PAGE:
The Los Angeles County Museum of Art recently released a new online scholarly catalog on Southeast Asian Art. This digital publication is to be the first in a series that LACMA hopes to use to bring catalogs previously only existing in print to the web, where they can be freely available.
The Southeast Asian Art catalog features catalog entries on 34 objects from LACMA’s permanent collection as well as four thematic essays and a glossary. Users can access the content through LACMA’s Reading Room website, or download parts or all of the catalog as a PDF.
No small deal about it: the VRC now has a new adapter to project from an iPad Mini in CWAC classrooms. The HDMI adapter allows for picture and sound projection.
To reserve this adapter or others, please contact the VRC at email@example.com.
For more information, please see our page on Classroom Technology.
The Art Institute of Chicago holds the paper and photographic archives of Irving Penn (1917–2009), a leading photographer of the 20th century. In addition, the Art Institute also has more than 200 fine art prints by Penn, and in Spring 2012 the museum launched a website to unite photographs from the Department of Photography with archival materials from the Irving Penn Archives, housed in the museum’s Ryerson and Burnham Library and Archives.
The website presents access to newly digitized archival materials, much of which was previously not discoverable online, and presents a series of thematic essays along with a host of research resources, including timelines, bibliographies, and more, and robust cataloging information about each fine art print, including inscriptions and publication and exhibition histories.
For more information or to view the website, visit the Irving Penn Archives. Click here for a direct link to the visual content of the website, including fine art prints, digitized material from the photographic archives including test prints and contact sheets, and digitized material from the paper archives including Irving Penn’s notebooks and technical printing information.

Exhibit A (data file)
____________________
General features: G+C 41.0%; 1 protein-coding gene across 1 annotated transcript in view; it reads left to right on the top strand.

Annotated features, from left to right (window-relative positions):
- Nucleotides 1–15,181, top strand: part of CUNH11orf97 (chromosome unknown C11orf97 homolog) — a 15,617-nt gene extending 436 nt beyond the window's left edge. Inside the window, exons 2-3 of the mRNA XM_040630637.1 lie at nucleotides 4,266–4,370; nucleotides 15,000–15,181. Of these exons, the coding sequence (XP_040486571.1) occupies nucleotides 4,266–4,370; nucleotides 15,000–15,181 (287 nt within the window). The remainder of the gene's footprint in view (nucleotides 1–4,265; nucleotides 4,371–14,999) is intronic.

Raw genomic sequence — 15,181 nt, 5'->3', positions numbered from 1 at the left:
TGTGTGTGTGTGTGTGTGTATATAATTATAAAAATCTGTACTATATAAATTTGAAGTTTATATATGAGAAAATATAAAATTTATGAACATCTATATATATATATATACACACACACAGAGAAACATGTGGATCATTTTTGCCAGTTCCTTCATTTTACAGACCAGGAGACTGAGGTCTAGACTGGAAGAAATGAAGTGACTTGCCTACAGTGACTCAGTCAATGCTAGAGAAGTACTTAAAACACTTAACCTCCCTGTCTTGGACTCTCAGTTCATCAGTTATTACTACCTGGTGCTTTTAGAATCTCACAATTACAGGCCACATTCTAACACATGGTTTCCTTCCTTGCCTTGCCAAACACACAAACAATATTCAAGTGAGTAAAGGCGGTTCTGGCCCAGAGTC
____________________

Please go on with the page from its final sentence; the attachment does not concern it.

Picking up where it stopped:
Luminous Lint is an expansive photography resource that includes images and text about historic and contemporary photographic practice, as well as artist biographies, styles and movements, thematic content, information about printing techniques and processes, and chronological information about the history of the medium.
The website also features images of artworks as well as artists’ monographs, making it a great starting place to research photographers or photographic movements.
For more information, check out Luminous Lint!
The Morgan Library and Museum in New York recently announced that it is embarking on a year-long program to digitize its collection of more than 10,000 master drawings (including 2,000 versos) dating from the 14th to 21st centuries. The images will be available in a digital library that will provide a robust catalog record with a high resolution image. The digital library will be open to the public, and images will be available for download for use in non-commercial situations including “classroom presentations, dissertations, and educational websites devoted to the fine arts.”
So, get excited about the new digital library, which will hopefully be ready for launch in October 2014. The Morgan has future plans to digitize their print collection, which would be another fantastic resource.
For more information about the project, check out the Morgan’s press release. In the meantime, don’t forget that the Morgan has other valuable online resources available now, including Collection Highlights, Online Exhibitions, and Music Manuscripts.
The Penn Museum in Philadelphia, the University of Pennslyvania Museum of Archaeology and Anthropology, recently launched two new digital endeavors for researchers.
The newly revamped Collections Database includes more than 690,000 objects and more than 95,000 images. The database records are robust, with links to related objects and bibliographic citations of where the image has been published.
The Penn Museum also allows users to download data files of its object records under a Creative Commons license. You can download datasets on all objects or by cultural group, including African, American, Asian, Egyptian, European, Historic, Mediterranean, Near Eastern, and Oceanian. The datasets include physical information, its provenance, and materialiaty but not images of the objects and the objects’ publication and exhibition histories.